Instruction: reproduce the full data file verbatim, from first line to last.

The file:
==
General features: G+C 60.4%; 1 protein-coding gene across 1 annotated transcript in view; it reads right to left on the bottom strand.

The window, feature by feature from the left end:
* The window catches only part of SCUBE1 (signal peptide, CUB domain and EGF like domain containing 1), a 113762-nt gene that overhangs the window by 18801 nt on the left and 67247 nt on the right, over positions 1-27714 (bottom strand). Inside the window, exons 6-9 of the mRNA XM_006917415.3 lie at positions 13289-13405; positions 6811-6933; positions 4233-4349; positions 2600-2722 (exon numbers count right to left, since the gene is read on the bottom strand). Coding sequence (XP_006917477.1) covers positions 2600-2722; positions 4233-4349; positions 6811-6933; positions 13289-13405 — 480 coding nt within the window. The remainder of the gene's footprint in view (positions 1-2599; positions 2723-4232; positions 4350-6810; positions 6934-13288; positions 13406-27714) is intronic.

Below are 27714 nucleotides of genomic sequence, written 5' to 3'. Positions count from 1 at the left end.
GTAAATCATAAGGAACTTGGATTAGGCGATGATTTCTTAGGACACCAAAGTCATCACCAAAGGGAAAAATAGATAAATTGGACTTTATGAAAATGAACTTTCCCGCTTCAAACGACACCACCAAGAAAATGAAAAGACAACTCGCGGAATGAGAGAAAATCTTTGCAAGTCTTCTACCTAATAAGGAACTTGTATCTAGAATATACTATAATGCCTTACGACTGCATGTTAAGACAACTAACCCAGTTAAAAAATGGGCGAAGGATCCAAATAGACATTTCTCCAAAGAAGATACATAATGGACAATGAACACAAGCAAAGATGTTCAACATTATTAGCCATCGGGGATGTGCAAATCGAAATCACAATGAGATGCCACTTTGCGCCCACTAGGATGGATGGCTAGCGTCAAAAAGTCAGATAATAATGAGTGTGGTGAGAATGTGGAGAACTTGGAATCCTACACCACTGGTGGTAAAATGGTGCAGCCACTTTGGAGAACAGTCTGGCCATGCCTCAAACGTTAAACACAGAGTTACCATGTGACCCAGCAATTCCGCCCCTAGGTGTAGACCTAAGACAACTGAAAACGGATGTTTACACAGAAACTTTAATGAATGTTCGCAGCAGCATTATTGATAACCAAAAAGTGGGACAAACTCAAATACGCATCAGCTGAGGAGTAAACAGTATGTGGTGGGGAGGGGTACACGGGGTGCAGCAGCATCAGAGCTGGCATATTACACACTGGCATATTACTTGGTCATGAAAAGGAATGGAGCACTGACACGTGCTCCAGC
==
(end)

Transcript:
General features: G+C 60.4%; 1 protein-coding gene across 1 annotated transcript in view; it reads right to left on the bottom strand.

The window, feature by feature from the left end:
* The window catches only part of SCUBE1 (signal peptide, CUB domain and EGF like domain containing 1), a 113762-nt gene that overhangs the window by 18801 nt on the left and 67247 nt on the right, over positions 1-27714 (bottom strand). Inside the window, exons 6-9 of the mRNA XM_006917415.3 lie at positions 13289-13405; positions 6811-6933; positions 4233-4349; positions 2600-2722 (exon numbers count right to left, since the gene is read on the bottom strand). Coding sequence (XP_006917477.1) covers positions 2600-2722; positions 4233-4349; positions 6811-6933; positions 13289-13405 — 480 coding nt within the window. The remainder of the gene's footprint in view (positions 1-2599; positions 2723-4232; positions 4350-6810; positions 6934-13288; positions 13406-27714) is intronic.

Below are 27714 nucleotides of genomic sequence, written 5' to 3'. Positions count from 1 at the left end.
GTAAATCATAAGGAACTTGGATTAGGCGATGATTTCTTAGGACACCAAAGTCATCACCAAAGGGAAAAATAGATAAATTGGACTTTATGAAAATGAACTTTCCCGCTTCAAACGACACCACCAAGAAAATGAAAAGACAACTCGCGGAATGAGAGAAAATCTTTGCAAGTCTTCTACCTAATAAGGAACTTGTATCTAGAATATACTATAATGCCTTACGACTGCATGTTAAGACAACTAACCCAGTTAAAAAATGGGCGAAGGATCCAAATAGACATTTCTCCAAAGAAGATACATAATGGACAATGAACACAAGCAAAGATGTTCAACATTATTAGCCATCGGGGATGTGCAAATCGAAATCACAATGAGATGCCACTTTGCGCCCACTAGGATGGATGGCTAGCGTCAAAAAGTCAGATAATAATGAGTGTGGTGAGAATGTGGAGAACTTGGAATCCTACACCACTGGTGGTAAAATGGTGCAGCCACTTTGGAGAACAGTCTGGCCATGCCTCAAACGTTAAACACAGAGTTACCATGTGACCCAGCAATTCCGCCCCTAGGTGTAGACCTAAGACAACTGAAAACGGATGTTTACACAGAAACTTTAATGAATGTTCGCAGCAGCATTATTGATAACCAAAAAGTGGGACAAACTCAAATACGCATCAGCTGAGGAGTAAACAGTATGTGGTGGGGAGGGGTACACGGGGTGCAGCAGCATCAGAGCTGGCATATTACACACTGGCATATTACTTGGTCATGAAAAGGAATGGAGCACTGACACGTGCTCCAGC